CARNEGIE HALL PRESENTS

Performance Tuesday, March 10, 2015 | 8 PM

Sir András Schiff

Stern Auditorium / Perelman Stage
Sir András Schiff explores the fascinating final sonatas of four great masters. Haydn’s C-Major Sonata, an extraordinarily playful work written during his second visit to London, takes advantage of the innovations that English piano makers achieved by extending the range of the instrument. Mozart’s C-Major Sonata, featuring the delicate “In an 18th-Century Drawing Room” theme, is an enduring favorite. But Beethoven slammed the door on the drawing room with late piano sonatas like his daring Sonata No. 30, while Schubert’s C-Minor Sonata is one of his most dramatic works.

Performers

  • Sir András Schiff, Piano

Program

  • HAYDN Piano Sonata in C Major, Hob. XVI: 50
  • BEETHOVEN Piano Sonata No. 30 in E Major, Op. 109
  • MOZART Piano Sonata in C Major, K. 545
  • SCHUBERT Piano Sonata in C Minor, D. 958

Event Duration

The printed program will last approximately two hours, including one 20-minute intermission.

Audio

Haydn's Piano Sonata No. 60 in C Major (Allegro molto)
András Schiff, Piano
Elatus

At a Glance

JOSEPH HAYDN  Piano Sonata in C Major, Hob. XVI: 50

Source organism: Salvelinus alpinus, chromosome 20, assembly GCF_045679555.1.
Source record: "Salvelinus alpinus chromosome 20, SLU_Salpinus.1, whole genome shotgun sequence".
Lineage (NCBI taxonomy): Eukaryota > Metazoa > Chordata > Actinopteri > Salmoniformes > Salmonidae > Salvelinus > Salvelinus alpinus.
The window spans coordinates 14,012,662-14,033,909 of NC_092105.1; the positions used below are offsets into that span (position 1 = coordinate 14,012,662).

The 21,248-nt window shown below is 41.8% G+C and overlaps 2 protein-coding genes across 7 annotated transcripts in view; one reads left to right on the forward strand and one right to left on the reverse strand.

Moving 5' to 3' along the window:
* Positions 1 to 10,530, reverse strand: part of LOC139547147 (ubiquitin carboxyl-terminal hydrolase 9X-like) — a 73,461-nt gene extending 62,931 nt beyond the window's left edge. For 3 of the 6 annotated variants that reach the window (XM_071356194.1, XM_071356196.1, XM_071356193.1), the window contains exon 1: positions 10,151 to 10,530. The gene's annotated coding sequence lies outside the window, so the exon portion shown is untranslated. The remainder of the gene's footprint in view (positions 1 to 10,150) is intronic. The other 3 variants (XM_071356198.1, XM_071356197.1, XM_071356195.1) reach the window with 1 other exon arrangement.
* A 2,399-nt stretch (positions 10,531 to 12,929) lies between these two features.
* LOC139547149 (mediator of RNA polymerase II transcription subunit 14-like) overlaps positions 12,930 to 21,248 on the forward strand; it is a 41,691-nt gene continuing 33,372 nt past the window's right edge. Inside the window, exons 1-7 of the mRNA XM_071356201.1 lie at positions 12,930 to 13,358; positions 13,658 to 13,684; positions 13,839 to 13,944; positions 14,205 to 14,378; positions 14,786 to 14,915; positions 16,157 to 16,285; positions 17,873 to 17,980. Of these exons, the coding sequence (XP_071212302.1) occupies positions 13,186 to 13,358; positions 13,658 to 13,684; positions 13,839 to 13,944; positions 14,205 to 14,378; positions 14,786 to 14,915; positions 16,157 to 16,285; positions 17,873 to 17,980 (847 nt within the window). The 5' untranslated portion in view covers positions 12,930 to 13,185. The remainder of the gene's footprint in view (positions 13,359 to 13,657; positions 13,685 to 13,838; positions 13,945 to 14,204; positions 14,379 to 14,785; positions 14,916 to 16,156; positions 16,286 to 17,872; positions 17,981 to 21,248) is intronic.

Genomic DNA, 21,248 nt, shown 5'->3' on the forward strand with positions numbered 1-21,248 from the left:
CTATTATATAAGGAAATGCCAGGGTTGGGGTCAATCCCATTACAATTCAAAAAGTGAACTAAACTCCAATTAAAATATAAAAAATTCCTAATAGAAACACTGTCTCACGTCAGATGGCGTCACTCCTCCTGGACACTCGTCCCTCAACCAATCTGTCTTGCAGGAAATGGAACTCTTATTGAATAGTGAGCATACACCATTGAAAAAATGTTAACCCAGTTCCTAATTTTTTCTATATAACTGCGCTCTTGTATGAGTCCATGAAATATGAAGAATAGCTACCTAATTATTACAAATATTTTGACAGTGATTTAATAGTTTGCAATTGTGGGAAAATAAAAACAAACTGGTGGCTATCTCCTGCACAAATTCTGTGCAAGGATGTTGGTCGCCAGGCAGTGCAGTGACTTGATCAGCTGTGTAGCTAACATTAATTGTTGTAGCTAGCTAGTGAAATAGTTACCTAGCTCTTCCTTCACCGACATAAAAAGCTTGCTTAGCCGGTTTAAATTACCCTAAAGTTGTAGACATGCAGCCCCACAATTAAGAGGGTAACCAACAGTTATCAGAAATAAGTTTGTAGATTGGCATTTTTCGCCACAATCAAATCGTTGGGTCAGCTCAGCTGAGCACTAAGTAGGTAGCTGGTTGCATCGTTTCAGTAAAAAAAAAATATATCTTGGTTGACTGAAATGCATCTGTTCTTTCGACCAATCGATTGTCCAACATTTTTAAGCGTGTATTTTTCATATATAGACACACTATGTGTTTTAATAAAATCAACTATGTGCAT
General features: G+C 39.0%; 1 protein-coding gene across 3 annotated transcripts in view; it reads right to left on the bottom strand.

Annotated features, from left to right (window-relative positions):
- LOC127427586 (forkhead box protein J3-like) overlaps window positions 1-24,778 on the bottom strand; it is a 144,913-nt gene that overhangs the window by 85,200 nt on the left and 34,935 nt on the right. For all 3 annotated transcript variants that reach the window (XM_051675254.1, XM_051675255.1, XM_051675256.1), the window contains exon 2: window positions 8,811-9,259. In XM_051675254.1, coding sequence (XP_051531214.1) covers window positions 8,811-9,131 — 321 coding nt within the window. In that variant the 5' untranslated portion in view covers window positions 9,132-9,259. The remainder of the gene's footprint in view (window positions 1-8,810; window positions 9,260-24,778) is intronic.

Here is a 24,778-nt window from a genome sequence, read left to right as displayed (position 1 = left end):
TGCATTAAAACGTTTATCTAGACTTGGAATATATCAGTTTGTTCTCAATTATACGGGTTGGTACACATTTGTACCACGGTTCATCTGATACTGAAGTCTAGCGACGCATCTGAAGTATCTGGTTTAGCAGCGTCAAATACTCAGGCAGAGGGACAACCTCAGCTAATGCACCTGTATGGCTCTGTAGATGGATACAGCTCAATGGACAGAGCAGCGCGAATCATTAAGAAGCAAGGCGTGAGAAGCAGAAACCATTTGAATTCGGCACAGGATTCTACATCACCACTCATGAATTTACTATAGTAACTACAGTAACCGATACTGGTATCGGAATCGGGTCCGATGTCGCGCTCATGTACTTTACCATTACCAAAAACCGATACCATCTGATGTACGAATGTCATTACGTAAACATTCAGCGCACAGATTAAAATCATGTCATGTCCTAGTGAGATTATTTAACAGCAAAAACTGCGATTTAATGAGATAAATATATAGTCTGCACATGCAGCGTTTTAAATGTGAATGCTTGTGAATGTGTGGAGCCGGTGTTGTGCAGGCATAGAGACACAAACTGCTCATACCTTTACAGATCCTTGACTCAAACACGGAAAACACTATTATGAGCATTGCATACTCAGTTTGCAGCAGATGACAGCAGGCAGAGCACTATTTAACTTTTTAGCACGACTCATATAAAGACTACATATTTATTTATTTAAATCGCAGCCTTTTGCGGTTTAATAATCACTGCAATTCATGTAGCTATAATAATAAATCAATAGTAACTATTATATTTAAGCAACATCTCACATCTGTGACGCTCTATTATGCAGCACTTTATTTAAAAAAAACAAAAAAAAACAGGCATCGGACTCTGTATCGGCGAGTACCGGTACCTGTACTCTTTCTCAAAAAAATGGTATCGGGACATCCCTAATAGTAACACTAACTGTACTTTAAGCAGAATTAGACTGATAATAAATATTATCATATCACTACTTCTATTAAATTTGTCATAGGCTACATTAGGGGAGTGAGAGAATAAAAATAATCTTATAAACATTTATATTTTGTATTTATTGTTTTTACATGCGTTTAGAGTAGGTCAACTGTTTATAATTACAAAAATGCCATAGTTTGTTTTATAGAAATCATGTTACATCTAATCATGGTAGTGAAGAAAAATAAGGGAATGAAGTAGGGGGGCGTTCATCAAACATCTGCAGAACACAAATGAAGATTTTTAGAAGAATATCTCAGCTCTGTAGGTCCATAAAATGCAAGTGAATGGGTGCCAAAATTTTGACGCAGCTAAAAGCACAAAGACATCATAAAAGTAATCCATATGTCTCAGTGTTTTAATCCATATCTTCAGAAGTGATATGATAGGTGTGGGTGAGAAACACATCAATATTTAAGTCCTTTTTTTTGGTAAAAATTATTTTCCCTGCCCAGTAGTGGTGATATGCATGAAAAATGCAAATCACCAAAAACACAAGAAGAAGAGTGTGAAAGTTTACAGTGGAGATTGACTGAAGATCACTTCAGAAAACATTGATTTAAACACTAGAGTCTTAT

Although most concertgoers more readily associate Haydn with symphonies and string quartets than with keyboard music, he composed dozens of masterful sonatas and other works for both harpsichord and piano throughout his career. Written in the mid-1790s, this exuberant showpiece—one of Haydn’s last keyboard sonatas—highlights the bold sonorities of the Broadwood pianos that Haydn heard in London.


LUDWIG VAN BEETHOVEN  Piano Sonata No. 30 in E Major, Op. 109

Beethoven’s earliest piano sonatas followed hard on the heels of his Op. 1 piano trios, in which the 26-year-old composer declared his artistic independence from his mentor Haydn. By the time he wrote the last of his 32 sonatas in the early 1820s, he was no longer a young lion but a battle-scarred warrior; his indomitable spirit shines through in the incandescent slow movement of the E-Major Sonata.


WOLFGANG AMADEUS MOZART  Piano Sonata in C Major, K. 545

Mozart described this lighthearted and deceptively simple work as “a little piano sonata for beginners.” Eschewing the virtuosity that characterizes the many piano concertos he wrote in the 1780s, he adopted a more straightforward and transparently textured style of expression that makes comparatively modest demands on the performer, but yields rich pleasures for the listener.


FRANZ SCHUBERT  Piano Sonata in C Minor, D. 958

Schubert’s last three piano sonatas, composed in the months leading up to his untimely death, are notable for the grandeur of their conception, the richness and complexity of their tonal relationships, and the intricate interweaving of lyricism and drama. The powerful and highly virtuosic C-Minor Sonata exploits the rich, clear, evenly balanced sound characteristic of the Viennese pianos that Schubert played.

Funding for the Carnegie Hall Live broadcast series is provided by The Andrew W. Mellon Foundation.

Public support for Carnegie Hall Live is made possible, in part, by funds from the National Endowment for the Arts.
Artworks NEA 32x56
This performance is part of Great Artists I, and Midweek Piano Trio.

Part of